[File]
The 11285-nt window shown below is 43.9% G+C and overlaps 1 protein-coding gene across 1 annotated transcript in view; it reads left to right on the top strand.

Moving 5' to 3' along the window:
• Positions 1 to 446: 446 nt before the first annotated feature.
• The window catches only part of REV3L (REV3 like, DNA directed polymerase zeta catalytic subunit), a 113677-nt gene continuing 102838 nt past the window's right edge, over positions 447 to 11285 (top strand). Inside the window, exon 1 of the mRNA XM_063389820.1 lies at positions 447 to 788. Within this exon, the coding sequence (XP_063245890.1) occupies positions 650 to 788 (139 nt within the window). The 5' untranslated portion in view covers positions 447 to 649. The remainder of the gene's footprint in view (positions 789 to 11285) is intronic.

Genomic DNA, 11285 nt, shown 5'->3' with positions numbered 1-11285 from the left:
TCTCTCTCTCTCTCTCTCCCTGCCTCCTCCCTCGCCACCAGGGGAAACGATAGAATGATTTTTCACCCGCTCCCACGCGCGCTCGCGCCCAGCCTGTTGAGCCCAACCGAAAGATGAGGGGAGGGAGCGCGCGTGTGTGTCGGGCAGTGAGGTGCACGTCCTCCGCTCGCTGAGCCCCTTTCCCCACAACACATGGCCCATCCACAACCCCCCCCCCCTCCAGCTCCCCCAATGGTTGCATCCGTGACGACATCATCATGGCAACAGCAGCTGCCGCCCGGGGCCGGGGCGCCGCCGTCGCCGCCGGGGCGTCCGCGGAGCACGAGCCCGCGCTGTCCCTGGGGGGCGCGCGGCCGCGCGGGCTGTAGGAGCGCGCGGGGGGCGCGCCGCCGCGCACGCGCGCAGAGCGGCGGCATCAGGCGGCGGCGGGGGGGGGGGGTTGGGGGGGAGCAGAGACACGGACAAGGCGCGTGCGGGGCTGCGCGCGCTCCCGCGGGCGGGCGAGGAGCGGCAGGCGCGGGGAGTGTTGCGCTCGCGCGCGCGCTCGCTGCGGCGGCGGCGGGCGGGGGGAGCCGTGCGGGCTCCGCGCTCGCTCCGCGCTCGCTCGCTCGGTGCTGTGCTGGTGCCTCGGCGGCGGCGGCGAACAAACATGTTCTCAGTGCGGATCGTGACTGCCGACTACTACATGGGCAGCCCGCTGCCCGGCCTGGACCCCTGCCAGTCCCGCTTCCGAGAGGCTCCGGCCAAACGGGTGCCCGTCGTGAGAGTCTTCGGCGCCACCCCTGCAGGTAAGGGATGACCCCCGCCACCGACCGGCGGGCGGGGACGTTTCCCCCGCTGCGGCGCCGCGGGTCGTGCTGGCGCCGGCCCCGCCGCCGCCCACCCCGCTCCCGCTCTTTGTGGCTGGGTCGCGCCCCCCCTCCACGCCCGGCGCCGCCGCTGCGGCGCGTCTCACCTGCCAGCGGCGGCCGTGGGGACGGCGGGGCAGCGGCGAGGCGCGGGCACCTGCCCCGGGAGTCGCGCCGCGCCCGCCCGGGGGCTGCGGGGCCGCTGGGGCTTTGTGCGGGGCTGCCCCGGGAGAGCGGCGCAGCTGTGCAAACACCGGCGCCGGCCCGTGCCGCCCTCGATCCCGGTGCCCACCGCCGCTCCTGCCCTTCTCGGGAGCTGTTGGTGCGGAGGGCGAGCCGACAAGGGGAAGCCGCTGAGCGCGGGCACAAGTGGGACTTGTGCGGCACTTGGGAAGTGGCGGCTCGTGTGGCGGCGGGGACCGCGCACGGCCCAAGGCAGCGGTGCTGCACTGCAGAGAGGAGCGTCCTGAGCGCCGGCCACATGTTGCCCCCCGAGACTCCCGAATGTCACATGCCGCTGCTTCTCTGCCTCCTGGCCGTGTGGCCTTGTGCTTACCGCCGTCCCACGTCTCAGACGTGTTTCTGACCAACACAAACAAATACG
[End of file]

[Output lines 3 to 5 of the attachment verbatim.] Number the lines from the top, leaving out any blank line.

• Positions 1 to 446: 446 nt before the first annotated feature.
• The window catches only part of REV3L (REV3 like, DNA directed polymerase zeta catalytic subunit), a 113677-nt gene continuing 102838 nt past the window's right edge, over positions 447 to 11285 (top strand). Inside the window, exon 1 of the mRNA XM_063389820.1 lies at positions 447 to 788. Within this exon, the coding sequence (XP_063245890.1) occupies positions 650 to 788 (139 nt within the window). The 5' untranslated portion in view covers positions 447 to 649. The remainder of the gene's footprint in view (positions 789 to 11285) is intronic.

Genomic DNA, 11285 nt, shown 5'->3' with positions numbered 1-11285 from the left: